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EVALUATION OF IMMUNOASSAY METHODS FOR DETERMINATION OF 3,5,6-TRICHLORO-2-PYRIDINOL IN MULTIPLE SAMPLE MEDIA
Chuang, J. C., J. M. Van Emon, A. W. Reed, AND N. Junod. EVALUATION OF IMMUNOASSAY METHODS FOR DETERMINATION OF 3,5,6-TRICHLORO-2-PYRIDINOL IN MULTIPLE SAMPLE MEDIA. Presented at EPA, Las Vegas EnviroExpo: Moving Towards Balance, Las Vegas, NV, December 9, 2004.
Two enzyme-linked immunosorbent assay (ELISA) methods were evaluated for the determination of 3,5,6-trichloro-2-pyridinol (3,5,6-TCP) in multiple sample media (dust, soil, food, and urine). The dust and soil samples were analyzed by the RaPID (TM) commercial immunoassay testing kit based on antibody-coated magnetic particles. The food and urine samples were analyzed by a solid-phase 96-microwell plate immunoassay format. Methanol was used as the extraction solvent for the preparation of the dust and soil samples for analysis by both the ELISA and gas chromatography/mass spectrometry (GC/MS) procedures. Chlorobutane was used for the extraction of the urine samples for each method. The food samples were extracted with methanol for GC/MS and with acidic methanol for ELISA. The percent difference of the duplicate RaPID assays ranged from 0 to 43.4% for dust and from 0 to 47.9% for soil. The percent relative standard deviation of the 96-microwell plate triplicate assays was 15% or less for food and urine samples. Quantitative recoveries of 3,5,6-TCP were obtained for the spiked dust, soil, food and urine samples by the ELISAs ranging from 71 to 102%. Quantitative recoveries (>90%) of 3,5,6-TCP were also obtained for these samples by GC/MS. The overall method precision of these samples was within +/- 10% using the GC/MS procedure. The immunoassay and GC/MS data were highly correlated, with correlation coefficients of 0.98 for dust, 0.98 for soil, 0.93 for food and 0.98 for urine. Both ELISA methods can be used as quantitative monitoring tools for 3,5,6-TCP concentrations in dust, soil, food, and urine samples to reduce analytical costs and increase sample throughput.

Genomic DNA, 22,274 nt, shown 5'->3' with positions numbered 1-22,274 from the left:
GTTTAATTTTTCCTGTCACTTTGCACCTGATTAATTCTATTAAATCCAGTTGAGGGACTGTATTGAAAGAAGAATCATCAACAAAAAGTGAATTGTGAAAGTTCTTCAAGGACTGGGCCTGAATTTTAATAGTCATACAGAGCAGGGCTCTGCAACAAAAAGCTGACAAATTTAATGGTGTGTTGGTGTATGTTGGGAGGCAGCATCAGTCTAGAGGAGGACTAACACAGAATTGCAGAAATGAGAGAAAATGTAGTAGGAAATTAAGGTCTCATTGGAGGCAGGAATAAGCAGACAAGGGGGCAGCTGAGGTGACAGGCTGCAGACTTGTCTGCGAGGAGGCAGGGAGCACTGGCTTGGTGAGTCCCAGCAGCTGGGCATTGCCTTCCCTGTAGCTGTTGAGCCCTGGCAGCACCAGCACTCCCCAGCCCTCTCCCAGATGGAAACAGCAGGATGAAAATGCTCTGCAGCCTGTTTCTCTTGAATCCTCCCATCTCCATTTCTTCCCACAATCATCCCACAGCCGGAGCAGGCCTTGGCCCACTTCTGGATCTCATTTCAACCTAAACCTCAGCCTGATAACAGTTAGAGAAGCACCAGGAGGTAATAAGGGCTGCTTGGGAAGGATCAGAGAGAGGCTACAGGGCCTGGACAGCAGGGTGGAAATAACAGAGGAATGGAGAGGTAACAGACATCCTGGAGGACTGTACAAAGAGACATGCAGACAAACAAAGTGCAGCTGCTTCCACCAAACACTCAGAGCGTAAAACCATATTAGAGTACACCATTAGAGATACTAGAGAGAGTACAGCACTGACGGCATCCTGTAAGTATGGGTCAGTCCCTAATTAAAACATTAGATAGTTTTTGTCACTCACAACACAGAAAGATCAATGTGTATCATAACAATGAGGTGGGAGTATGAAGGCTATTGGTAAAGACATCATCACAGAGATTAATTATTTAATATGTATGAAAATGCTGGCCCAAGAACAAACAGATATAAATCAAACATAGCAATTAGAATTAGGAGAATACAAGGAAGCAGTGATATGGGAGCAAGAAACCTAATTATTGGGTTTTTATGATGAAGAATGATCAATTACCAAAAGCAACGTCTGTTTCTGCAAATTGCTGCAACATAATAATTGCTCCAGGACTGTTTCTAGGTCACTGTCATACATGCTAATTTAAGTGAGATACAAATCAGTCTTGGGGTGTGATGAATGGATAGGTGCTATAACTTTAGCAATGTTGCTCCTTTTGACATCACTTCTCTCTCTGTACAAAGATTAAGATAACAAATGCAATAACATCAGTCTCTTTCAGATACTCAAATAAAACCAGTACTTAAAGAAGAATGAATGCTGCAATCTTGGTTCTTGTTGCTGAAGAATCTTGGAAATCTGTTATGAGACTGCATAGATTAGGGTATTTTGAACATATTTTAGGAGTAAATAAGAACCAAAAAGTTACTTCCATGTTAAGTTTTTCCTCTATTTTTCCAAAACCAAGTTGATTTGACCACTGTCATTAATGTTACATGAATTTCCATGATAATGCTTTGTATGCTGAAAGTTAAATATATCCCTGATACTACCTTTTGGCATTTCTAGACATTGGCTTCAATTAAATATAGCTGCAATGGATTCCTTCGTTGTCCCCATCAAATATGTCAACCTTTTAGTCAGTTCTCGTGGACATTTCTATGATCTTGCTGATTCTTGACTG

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The overall objectives of the task include several components: (1) develop immunochemical methods for compounds difficult to analyze by conventional methodologies; (2) tailor immunochemical methods to support specific human exposure assessment studies; (3) team immunochemical sample preparations with instrumental analysis such as mass spectrometry for in-depth sample characterization; (4) provide methods to support NERL's human exposure and environmental monitoring efforts; (5) provide analytical methods that improve risk assessments by reducing the amount of uncertainity in environmental measurements; (6) provide multimedia analytical methods to support an integrated multimedia approach to assess and characterize risk to human health and the environment; (7) provide sponsorship of annual immunochemistry research meetings as a forum for stimulating interest and discussion on current or emerging bioanalytical methods; (8) develop and incorporate rapid, cost-effective laboratory and field portable immunochemical techniques such as enzyme-linked immunosorbent assay (ELISA) methods into monitoring studies and human exposure field surveys to delineate sub-populations of "highly exposed" individuals for detailed follow-up studies.
Specific method needs have been identified through consultations with client office personnel. This Task strives to fulfill those needs as appropriate. In particular, methods for pyrethroids, e.g., permethrin, cypermethrin, and deltamethrin are being developed and evaluated. Efficient sample preparations are under development for exposure samples using pressurized liquid extraction. Confirmation will be achieved using high performance liquid chromatography (HPLC). A rapid immunoassay approach for the analysis of 2,4-D in urine will be completed and a SOP and report written. Immunoaffinity chromatography sample preparations for the pyrethroids will be developed. Work will continue on the application of antibody replacements such as molecularly imprinted polymers. Additional candidate analytes will be identified for a tiered approach and to guide development of the next Task. Flexibility will be maintained to address methods and measurement issues as they arise during the task period which ends in FY06. The objective of the Task is to develop bioanalytical methods to support exposure monitoring studies during the task period.
Record Details:Record Type: DOCUMENT (PRESENTATION/ABSTRACT)
Organization:U.S. ENVIRONMENTAL PROTECTION AGENCY
OFFICE OF RESEARCH AND DEVELOPMENT
NATIONAL EXPOSURE RESEARCH LAB
HUMAN EXPOSURE AND ATMOSPHERIC SCIENCES DIVISION
EXPOSURE & DOSE RESEARCH BRANCH